If you use a lot of images in your hub, you need to be aware of their size and how it may be affecting page load. It’s possible that Google lowers ranking if pages load slowly.

When I take pictures with my camera to use in my hubs, I change the setting to a lower quality since I’m not intending to use the images for print. Even then, I usually reduce the size even further before uploading to HubPages.

Try to keep your images under 100 KB and under 700 pixels width. A perfect width for full-width images is 520 pixels. Remember that we shouldn’t be using two-columns anymore since they are merged on mobile anyway, as I mentioned in tip #5 above.

When reducing the size of images, make sure you maintain the quality. Images on HubPages should not become pixilated or they will not pass the QAP. They must be clear and not appear fuzzy, especially if a reader clicks to view the full-size original.

When I find images on Pixabay, I download the smallest version (with a 640-pixel width). That’s all we need for web-based usage. If I’m using it for the first image in a hub, I crop it to make it square, as I talked about previously in tip #2.

By the way, Pixabay is my preferred source for Creative Commons Public Domain images that can be used commercially.

13. Reviewing Traffic Stats with Google Analytics

You probably already know that Google Webmaster Tools no longer works for HubPages since we no longer have individual sub domains, but Google Analytics works great, and it gives us all the information we need.

Google Analytics even works across all network niche sites, so all data is tracked.

It’s important to monitor your analytics reports to know what’s going on with your traffic. I examine my reports to see how long people stay on the page reading my hubs. If they click away quickly, I examine my hub to see what's wrong.

I also compare organic traffic to traffic from other Hubbers. You want to be sure your traffic is coming from organic search. When I find that this is not the case, I review problems I might have with the title and summary. Those are the first things people see in search, and will attract them or not.

Here’s a summary of what I do with Google Analytics:

  • I use it to track the behavior flow of my readers (flow from one hub to the next).
  • I use it to see how long people stay reading each hub.
  • I use it to track the source of traffic.
  • I use it to see how many people come back for more vs. how many are new readers.
  • I use it to check the demographics of my readers.
  • I use it to see what types of devices people use to read my hubs (desktop, mobile, tablet).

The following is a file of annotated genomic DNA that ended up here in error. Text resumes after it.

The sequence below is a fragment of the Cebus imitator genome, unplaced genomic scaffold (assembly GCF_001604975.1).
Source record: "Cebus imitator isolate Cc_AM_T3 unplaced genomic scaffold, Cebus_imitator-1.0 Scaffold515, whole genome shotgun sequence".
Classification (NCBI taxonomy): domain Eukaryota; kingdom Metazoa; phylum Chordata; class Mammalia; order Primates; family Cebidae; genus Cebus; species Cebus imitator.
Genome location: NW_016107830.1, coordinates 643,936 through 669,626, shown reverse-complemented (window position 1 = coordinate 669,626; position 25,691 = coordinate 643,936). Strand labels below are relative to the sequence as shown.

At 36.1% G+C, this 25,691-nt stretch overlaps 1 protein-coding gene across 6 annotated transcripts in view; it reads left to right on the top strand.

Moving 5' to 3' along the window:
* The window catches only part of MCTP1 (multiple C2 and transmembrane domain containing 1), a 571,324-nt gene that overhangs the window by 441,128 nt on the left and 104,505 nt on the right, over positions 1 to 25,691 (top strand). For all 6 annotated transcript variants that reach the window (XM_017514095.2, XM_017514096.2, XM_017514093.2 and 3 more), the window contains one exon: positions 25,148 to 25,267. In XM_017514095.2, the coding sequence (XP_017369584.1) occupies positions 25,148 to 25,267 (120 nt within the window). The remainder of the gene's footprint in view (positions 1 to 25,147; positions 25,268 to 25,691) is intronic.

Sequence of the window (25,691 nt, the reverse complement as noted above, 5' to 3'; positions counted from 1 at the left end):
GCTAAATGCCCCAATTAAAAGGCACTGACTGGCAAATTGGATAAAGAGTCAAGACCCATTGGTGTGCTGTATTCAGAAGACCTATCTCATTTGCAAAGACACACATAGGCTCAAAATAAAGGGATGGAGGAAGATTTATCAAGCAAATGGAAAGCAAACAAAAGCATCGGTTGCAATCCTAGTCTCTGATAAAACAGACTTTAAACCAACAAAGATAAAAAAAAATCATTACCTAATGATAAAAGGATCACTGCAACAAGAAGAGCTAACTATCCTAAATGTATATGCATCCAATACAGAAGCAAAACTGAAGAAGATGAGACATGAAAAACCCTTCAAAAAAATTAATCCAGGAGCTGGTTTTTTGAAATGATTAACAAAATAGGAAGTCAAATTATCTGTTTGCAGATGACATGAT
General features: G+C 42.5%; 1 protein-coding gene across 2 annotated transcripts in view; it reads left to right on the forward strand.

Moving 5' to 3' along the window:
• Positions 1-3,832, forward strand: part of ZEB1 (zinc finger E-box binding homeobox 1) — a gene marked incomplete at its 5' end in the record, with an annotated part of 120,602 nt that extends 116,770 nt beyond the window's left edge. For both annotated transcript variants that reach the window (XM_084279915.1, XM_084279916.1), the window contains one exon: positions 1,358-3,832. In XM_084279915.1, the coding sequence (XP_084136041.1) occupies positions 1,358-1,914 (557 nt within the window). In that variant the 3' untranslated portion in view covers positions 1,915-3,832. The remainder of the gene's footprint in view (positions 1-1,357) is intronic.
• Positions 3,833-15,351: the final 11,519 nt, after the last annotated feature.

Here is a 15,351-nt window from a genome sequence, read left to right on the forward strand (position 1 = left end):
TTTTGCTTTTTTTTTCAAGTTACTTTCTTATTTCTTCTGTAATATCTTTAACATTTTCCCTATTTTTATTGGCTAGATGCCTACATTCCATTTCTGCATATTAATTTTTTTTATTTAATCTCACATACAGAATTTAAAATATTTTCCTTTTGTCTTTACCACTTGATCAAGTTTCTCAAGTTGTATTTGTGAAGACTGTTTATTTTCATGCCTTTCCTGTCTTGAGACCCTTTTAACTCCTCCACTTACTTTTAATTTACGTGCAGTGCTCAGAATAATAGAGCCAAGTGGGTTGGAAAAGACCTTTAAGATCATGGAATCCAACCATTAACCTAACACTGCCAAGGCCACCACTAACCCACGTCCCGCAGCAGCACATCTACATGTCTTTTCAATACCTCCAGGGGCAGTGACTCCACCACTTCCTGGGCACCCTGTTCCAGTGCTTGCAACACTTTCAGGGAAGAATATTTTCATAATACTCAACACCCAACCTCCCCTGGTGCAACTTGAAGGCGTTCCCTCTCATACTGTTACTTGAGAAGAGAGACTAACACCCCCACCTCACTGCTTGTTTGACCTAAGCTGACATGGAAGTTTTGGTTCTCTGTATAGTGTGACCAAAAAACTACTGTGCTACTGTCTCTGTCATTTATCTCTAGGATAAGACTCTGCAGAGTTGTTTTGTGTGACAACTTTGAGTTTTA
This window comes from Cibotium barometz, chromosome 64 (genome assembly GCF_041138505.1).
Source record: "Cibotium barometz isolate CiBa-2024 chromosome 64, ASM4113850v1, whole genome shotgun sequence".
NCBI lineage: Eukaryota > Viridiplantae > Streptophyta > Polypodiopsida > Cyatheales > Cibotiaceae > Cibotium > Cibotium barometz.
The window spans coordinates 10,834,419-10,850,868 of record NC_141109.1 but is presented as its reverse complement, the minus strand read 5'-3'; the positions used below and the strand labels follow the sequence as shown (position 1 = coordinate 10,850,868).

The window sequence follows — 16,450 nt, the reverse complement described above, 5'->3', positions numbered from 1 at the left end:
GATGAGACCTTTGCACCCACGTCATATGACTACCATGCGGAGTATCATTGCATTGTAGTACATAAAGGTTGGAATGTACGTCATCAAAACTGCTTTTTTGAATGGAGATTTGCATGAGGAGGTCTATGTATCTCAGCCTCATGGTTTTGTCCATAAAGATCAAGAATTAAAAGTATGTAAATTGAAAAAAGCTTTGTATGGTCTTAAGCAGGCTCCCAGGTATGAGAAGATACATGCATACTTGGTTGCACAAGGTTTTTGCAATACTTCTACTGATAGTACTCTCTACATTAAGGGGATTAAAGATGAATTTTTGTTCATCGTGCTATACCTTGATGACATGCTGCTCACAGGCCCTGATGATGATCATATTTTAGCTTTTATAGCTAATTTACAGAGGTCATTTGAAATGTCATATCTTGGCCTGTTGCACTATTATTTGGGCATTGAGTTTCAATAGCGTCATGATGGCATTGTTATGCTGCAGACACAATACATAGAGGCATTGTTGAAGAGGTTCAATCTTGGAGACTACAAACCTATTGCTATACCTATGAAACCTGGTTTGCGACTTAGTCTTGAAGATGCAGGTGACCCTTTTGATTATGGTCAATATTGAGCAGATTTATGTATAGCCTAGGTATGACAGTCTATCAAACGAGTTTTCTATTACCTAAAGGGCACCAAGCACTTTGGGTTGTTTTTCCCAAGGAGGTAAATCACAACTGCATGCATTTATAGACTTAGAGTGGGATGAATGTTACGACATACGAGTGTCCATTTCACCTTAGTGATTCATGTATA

• I used it to watch people reading my hubs in real-time view. It’s cool when I see several people reading the same hub simultaneously. That means a lot.
  • I use it to show me which hubs lose readers (bounce rate).


That last item is the least to worry about. When people are done reading and close their browser rather than going to another hub, this can trigger a bounce. A more accurate indicator of losing readers is the view duration that you can see in the hub stats on each hub.

14. How to Use Flipboard to Organize Your Hubs in Groups

You might remember that once we had “Hub Groups” where we could organize our hubs in categories so that we can easily find them.

Groups have been eliminated on HubPages, but you can use Flipboard to keep track of your hubs and organize them in magazines (as they are called).

Just create a private magazine for each group and flip your hubs into those magazines. If you decide later to make the information public, you can change any magazine to public access whenever you wish.

Publically available magazines also provide a great back linking opportunity that has worked so well that HubPages decided to include a “Flip” button on our hubs. Unfortunately, few people used it and it was later removed since the low usage didn’t warrant the overhead of the share button. Nevertheless, Flipboard remains a useful tool.

My hub about using Flipboard was selected by HubPages for the Letterpile niche site: “Flipboard Online Magazine for News and Article Sharing.”

15. Following Is Meant for Reading

When someone new follows me, I examine the activity log in his or her profile. If they just followed dozens of other people in a minute or two, it’s obvious what they’re up to. They haven’t read any of my hubs, so they don’t really have an interest in following me.

They just are hoping to get followers with this trick. It makes me think they don’t feel they are good enough to capture followers with their writing, so why would I consider following them back?

When I see some real activity, then I'm motivated to check out their hubs to find something that interests me. Then I'll read it and leave a comment.